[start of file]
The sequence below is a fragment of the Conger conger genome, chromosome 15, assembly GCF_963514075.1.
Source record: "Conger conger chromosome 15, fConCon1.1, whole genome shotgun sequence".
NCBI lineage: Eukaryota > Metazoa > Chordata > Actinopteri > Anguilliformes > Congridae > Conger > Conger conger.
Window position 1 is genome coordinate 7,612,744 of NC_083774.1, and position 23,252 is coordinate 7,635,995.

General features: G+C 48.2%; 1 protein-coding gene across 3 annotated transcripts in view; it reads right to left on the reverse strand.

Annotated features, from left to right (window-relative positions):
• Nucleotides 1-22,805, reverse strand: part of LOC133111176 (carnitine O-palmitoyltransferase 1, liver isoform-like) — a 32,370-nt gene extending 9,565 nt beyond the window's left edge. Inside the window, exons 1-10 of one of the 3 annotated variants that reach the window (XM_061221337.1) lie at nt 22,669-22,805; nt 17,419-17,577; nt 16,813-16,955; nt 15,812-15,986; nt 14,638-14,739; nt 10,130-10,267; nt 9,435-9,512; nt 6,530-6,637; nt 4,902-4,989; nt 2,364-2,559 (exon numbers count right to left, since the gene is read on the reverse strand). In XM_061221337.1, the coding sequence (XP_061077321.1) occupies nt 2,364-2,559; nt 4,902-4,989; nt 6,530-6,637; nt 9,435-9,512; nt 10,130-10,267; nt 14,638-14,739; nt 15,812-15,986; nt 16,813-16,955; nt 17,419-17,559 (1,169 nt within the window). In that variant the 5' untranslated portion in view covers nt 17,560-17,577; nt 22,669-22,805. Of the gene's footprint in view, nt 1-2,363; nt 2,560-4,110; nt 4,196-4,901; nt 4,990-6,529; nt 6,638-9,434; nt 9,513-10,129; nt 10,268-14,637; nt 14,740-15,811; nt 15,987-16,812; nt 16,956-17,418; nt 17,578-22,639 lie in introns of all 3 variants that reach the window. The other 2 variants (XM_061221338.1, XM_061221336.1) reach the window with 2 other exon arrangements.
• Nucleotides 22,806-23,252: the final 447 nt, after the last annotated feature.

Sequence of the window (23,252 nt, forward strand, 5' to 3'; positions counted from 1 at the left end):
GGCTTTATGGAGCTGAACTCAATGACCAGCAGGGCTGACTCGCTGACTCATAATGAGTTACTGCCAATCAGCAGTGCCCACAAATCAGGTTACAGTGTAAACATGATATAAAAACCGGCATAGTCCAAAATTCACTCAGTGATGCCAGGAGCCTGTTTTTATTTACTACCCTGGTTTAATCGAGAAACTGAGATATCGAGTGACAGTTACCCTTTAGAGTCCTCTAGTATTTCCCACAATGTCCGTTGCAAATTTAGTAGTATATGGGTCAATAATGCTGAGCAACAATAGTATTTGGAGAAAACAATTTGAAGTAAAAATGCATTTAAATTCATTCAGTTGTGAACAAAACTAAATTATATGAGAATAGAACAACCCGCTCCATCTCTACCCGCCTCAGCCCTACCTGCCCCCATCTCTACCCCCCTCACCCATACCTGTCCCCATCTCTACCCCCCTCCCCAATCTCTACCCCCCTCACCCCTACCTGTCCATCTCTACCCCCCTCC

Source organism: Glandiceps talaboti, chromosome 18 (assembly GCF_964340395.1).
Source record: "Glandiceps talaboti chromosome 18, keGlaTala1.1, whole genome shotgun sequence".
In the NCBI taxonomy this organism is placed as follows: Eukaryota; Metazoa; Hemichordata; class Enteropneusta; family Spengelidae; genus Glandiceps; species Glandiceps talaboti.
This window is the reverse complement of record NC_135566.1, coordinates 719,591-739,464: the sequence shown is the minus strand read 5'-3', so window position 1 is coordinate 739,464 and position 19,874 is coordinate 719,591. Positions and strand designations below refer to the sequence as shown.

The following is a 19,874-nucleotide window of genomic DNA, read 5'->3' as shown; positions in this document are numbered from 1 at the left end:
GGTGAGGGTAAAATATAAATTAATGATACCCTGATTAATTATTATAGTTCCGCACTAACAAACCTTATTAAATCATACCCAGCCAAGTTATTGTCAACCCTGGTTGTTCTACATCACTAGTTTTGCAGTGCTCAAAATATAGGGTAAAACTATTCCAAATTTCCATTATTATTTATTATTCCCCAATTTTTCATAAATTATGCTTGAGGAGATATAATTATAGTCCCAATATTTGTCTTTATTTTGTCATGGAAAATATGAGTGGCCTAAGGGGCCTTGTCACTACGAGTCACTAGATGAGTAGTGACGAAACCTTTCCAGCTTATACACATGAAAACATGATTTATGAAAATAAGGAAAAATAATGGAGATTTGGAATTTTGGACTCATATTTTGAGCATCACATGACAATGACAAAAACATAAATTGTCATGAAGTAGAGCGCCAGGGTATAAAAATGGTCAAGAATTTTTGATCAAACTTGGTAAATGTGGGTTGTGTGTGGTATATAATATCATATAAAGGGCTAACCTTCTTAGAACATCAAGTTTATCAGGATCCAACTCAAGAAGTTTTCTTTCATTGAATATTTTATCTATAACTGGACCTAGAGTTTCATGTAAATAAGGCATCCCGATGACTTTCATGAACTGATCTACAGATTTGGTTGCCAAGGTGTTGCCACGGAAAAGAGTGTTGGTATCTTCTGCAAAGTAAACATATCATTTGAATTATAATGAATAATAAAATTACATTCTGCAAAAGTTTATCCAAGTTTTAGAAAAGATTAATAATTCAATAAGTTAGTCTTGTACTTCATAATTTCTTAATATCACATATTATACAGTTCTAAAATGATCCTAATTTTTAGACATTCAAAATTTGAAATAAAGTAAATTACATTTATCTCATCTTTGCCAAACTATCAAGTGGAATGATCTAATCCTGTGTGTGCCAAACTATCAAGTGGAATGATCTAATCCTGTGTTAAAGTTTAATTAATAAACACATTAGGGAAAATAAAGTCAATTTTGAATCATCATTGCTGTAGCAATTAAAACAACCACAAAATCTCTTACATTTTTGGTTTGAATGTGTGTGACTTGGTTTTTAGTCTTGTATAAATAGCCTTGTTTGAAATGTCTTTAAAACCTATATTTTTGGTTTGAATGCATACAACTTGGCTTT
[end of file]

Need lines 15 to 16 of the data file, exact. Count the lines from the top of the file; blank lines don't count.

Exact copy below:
The following is a 19,874-nucleotide window of genomic DNA, read 5'->3' as shown; positions in this document are numbered from 1 at the left end:
GGTGAGGGTAAAATATAAATTAATGATACCCTGATTAATTATTATAGTTCCGCACTAACAAACCTTATTAAATCATACCCAGCCAAGTTATTGTCAACCCTGGTTGTTCTACATCACTAGTTTTGCAGTGCTCAAAATATAGGGTAAAACTATTCCAAATTTCCATTATTATTTATTATTCCCCAATTTTTCATAAATTATGCTTGAGGAGATATAATTATAGTCCCAATATTTGTCTTTATTTTGTCATGGAAAATATGAGTGGCCTAAGGGGCCTTGTCACTACGAGTCACTAGATGAGTAGTGACGAAACCTTTCCAGCTTATACACATGAAAACATGATTTATGAAAATAAGGAAAAATAATGGAGATTTGGAATTTTGGACTCATATTTTGAGCATCACATGACAATGACAAAAACATAAATTGTCATGAAGTAGAGCGCCAGGGTATAAAAATGGTCAAGAATTTTTGATCAAACTTGGTAAATGTGGGTTGTGTGTGGTATATAATATCATATAAAGGGCTAACCTTCTTAGAACATCAAGTTTATCAGGATCCAACTCAAGAAGTTTTCTTTCATTGAATATTTTATCTATAACTGGACCTAGAGTTTCATGTAAATAAGGCATCCCGATGACTTTCATGAACTGATCTACAGATTTGGTTGCCAAGGTGTTGCCACGGAAAAGAGTGTTGGTATCTTCTGCAAAGTAAACATATCATTTGAATTATAATGAATAATAAAATTACATTCTGCAAAAGTTTATCCAAGTTTTAGAAAAGATTAATAATTCAATAAGTTAGTCTTGTACTTCATAATTTCTTAATATCACATATTATACAGTTCTAAAATGATCCTAATTTTTAGACATTCAAAATTTGAAATAAAGTAAATTACATTTATCTCATCTTTGCCAAACTATCAAGTGGAATGATCTAATCCTGTGTGTGCCAAACTATCAAGTGGAATGATCTAATCCTGTGTTAAAGTTTAATTAATAAACACATTAGGGAAAATAAAGTCAATTTTGAATCATCATTGCTGTAGCAATTAAAACAACCACAAAATCTCTTACATTTTTGGTTTGAATGTGTGTGACTTGGTTTTTAGTCTTGTATAAATAGCCTTGTTTGAAATGTCTTTAAAACCTATATTTTTGGTTTGAATGCATACAACTTGGCTTT